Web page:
Written by Tom Di Liberto on Climate.gov
In recent years, a popular debate has been occurring within the climate community. No, it’s not whether climate change is occurring and caused by humans. (It is.) Instead, it’s regarding how much of an effect, if any, the rapid warming of Earth’s frozen cake-topper we call the Arctic, and the corresponding reduction in Arctic sea ice, has been having on winter across the mid-latitudes where most of us live.
The debate arose because, while winters have in general warmed during the last century, some regions have shown a weak cooling trend for certain periods. A cooling trend, from around 1990 through 2013 in landmasses across the mid-latitudes, has been noted in previous research (Cohen et al 2014). It seems these cooling trends have generally weakened or disappeared when data has been updated to the present, but recent winters with bouts of record cold keep the debate alive.
The answer to the debate could have large ramifications for our ability to forecast the winter year in and year out. And I know that is something that concerns all of you, based upon the plethora of winter-related comments you leave on our posts.
In new research from across the pond in England, a team of scientists found that even though a lack of sea ice occurs at the same time as cold mid-latitude winters, it doesn’t cause those cold mid-latitude winters. In scientific jargon-ese, “correlation does NOT mean causation.” The real driver, they say, is an atmospheric circulation pattern across higher latitudes, which drives both low amounts of sea ice and the spilling of cold air into the mid-latitudes. But in order to come to that conclusion, the scientists first had to untangle those multiple, messy climate influencers.
Untangling the options
The difficulty in most investigations of our planet is that a lot of things are influencing the climate all at the same time. It’s like getting your Christmas lights out of the attic and finding two strands of lights hopelessly intertwined. This research, led by Dr. Russell Blackport, first had to untangle those Arctic “lights” in order to see which one is the strand that is “working”, or influencing our mid-latitude winters.
Let’s briefly describe the two influencers at play here and how they could impact mid-latitude winters. First up, a below-average amount of Arctic sea ice. Sea ice is both a reflector and an insulator. When bright, white ice is replaced with the dark ocean in the summer and fall, the surface absorbs more sunlight, and the warmer ocean then warms and moisten the atmosphere above it. This boost of heat and moisture, the thinking goes, can then change the larger atmospheric patterns above the Arctic in winter, which can be the first in a cascade of atmospheric dominos that could potentially lead to impacts across the mid-latitudes.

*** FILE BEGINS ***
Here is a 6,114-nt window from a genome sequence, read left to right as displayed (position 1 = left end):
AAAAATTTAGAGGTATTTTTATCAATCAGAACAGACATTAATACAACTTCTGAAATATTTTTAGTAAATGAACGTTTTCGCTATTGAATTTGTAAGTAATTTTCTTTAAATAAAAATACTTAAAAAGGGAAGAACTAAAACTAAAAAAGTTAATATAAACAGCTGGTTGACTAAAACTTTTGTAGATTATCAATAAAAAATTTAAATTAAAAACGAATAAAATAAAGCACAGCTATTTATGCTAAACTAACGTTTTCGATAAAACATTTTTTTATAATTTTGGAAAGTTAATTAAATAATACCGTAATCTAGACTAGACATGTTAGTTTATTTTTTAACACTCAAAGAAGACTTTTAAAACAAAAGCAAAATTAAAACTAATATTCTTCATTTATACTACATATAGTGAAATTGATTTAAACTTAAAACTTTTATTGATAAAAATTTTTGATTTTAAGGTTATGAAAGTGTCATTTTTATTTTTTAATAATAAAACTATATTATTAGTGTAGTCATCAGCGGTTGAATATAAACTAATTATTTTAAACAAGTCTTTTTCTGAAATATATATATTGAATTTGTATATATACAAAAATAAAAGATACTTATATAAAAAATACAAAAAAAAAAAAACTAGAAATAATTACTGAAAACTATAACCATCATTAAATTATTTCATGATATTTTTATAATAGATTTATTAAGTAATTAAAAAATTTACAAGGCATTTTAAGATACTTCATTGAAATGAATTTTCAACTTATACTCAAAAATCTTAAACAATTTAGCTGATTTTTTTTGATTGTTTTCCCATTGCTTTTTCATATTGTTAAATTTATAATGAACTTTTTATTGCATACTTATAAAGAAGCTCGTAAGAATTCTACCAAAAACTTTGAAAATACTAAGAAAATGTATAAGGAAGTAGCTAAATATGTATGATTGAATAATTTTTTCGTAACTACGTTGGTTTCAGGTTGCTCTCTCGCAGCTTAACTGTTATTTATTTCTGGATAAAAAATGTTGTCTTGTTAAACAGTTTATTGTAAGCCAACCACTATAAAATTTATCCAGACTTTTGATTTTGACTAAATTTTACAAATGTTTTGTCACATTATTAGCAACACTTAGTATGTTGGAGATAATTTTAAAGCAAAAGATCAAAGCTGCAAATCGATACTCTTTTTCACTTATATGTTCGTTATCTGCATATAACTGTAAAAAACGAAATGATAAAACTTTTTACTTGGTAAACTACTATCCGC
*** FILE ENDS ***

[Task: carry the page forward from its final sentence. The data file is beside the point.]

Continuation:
The second potential influencer is changes in the atmospheric circulation. Circulation changes near the Arctic, even caused by changes as far away as the Tropics, can drive warm moist air into the Arctic and melt/slow the growth of sea ice (Baxter et al. 2019, Clark and Lee, 2019). These same circulation changes could also be simultaneously associated with colder weather in the mid-latitudes.
The critical difference between these two options is the direction heat flows at the surface:
(1). Anomalous “bottom up” heat flows (from ocean to atmosphere) would indicate that a lack of sea ice was driving the weather patterns; anomalous “top-down” heat flows would mean the atmosphere was running the show.
(2). These opposite heat flow patterns gave the scientists a way of testing whether, during winter, the amount of sea ice is driving the atmosphere or the atmosphere is driving the amount of sea ice.
Onto the pretty picture phase.
With a mechanism for sorting out the key players from the chaotic atmosphere determined, it was time for the authors to turn their attention to the full picture. The scientists ran two climate models many times to get a large sample of hypothetical winters, and also examined a dataset of historical observations. These representations of the atmosphere, specifically the sea level pressure and surface air temperature, were then linked to sea ice area in the Chukchi-Bering Sea to create a picture of the atmosphere during high and low amounts of sea ice.